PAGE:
I’m participating in Taking On a World of Words blog hop this week by answering three Ws: what I’m currently reading, what I just finished reading, and what I think I’ll read next. Comment with your own Ws below, and be sure to hop over to Sam’s blog to connect with other readers on her WWW post.

Release date: March 14, 2017

Currently reading:
I started Himself  by Jess Kidd (NetGalley) last week and it’s taken me to a time and place I’ve never been. Twenty-something Mahoney travels from Dublin to the small village of Mulderrig. He left as an infant, but it’s the circumstances of his leaving that rub. His mother, the village wild thing, disappeared without a trace one day, and Mahoney with her. So how did he end up on the doorstep of a Dublin orphanage? And with a photo of his mum with cryptic note penciled on the back: “Your mammy loved you.” Add to that the fact that Mahoney has a gift: he sees spirits. Right alongside the visible world, Mahoney sees ghost figures walking about, lingering nearly everywhere. Mahoney sets out to uncover the mystery of his mother’s disappearance with the help of an elderly eccentric Mrs. Cauley. The duo is sure to make friends and enemies, in the village and the spirit world, is my guess.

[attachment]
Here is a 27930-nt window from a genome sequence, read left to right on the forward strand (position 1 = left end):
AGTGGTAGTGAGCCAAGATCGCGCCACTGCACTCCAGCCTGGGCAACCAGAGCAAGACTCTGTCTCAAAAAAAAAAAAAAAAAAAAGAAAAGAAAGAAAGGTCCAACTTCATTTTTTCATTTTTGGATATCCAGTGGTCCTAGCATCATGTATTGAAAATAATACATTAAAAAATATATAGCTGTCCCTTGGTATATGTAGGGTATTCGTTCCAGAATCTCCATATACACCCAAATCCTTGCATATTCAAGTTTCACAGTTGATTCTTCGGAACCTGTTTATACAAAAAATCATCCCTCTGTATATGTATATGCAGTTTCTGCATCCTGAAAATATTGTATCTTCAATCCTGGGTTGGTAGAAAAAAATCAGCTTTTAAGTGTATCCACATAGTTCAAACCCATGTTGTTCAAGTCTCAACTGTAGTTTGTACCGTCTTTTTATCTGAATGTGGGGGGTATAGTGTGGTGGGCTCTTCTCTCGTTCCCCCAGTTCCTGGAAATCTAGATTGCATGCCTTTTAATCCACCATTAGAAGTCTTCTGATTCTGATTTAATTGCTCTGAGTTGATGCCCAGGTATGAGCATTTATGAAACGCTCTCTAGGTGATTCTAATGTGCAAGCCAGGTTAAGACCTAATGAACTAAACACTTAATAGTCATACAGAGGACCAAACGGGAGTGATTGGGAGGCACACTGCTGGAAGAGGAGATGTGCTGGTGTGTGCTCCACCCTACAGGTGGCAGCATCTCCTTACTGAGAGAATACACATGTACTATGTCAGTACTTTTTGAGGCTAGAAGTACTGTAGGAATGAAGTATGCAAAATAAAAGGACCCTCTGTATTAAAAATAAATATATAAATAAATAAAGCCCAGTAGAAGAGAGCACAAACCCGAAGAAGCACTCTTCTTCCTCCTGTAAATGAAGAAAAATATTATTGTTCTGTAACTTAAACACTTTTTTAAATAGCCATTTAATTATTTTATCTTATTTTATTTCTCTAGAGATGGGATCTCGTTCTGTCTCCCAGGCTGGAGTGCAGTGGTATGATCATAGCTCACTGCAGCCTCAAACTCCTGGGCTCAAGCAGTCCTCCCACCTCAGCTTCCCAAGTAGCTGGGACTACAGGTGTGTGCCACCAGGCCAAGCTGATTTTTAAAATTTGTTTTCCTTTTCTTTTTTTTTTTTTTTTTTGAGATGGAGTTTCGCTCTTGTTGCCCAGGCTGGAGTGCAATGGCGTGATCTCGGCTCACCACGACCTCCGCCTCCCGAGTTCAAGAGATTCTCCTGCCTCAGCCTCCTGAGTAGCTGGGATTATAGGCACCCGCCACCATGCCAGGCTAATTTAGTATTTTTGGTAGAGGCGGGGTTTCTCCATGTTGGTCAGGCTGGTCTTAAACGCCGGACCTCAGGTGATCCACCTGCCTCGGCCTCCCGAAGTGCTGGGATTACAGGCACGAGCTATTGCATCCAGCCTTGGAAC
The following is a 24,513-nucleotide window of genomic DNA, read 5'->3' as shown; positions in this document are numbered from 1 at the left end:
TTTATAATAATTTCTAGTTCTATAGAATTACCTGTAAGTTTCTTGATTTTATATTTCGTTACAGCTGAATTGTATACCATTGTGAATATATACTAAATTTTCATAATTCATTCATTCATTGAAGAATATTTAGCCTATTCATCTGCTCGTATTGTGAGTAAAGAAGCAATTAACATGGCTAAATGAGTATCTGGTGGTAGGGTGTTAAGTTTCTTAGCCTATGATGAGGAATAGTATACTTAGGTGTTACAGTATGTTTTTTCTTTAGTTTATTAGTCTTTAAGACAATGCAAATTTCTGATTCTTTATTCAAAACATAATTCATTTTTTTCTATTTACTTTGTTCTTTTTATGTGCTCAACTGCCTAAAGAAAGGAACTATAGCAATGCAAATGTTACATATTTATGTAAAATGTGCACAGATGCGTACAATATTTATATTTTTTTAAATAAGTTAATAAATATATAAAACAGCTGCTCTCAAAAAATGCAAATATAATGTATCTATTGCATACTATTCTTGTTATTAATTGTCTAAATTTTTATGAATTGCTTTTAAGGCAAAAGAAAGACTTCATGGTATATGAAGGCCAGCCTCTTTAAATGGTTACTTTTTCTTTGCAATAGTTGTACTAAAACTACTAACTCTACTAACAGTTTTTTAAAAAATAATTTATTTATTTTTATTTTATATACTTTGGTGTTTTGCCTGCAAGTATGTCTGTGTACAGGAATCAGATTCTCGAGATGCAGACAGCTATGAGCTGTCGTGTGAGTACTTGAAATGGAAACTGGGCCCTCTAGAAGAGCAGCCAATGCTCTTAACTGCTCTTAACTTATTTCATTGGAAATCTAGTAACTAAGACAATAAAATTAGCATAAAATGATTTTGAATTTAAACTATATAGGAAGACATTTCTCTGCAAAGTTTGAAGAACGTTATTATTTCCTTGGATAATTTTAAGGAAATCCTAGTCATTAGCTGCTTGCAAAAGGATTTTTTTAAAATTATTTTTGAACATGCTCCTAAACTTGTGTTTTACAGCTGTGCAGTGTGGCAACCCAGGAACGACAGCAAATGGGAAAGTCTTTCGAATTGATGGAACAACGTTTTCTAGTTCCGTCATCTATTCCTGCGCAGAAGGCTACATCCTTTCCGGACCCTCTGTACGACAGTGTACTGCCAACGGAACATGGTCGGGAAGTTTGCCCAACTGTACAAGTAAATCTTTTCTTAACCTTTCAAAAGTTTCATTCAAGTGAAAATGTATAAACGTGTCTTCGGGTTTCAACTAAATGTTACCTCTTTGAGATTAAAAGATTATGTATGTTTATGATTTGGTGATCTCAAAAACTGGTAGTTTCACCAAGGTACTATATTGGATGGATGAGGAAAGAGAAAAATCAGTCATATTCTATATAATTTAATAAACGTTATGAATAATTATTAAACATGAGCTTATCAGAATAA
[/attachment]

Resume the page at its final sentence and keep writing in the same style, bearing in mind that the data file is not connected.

Release date: April 11, 2017

Recently finished:
The last book I finished was Elizabeth Gilbert’s Big Magic which really resonated with me. I’m lucky in that the writer’s studio I attend has a facilitator who believes in the serendipity of creativity, so the book itself was more gift than revelation. I’ve read some pretty harsh review of Big Magic (can you say New York Times?), but I think even the first few chapters are worth the price of the book.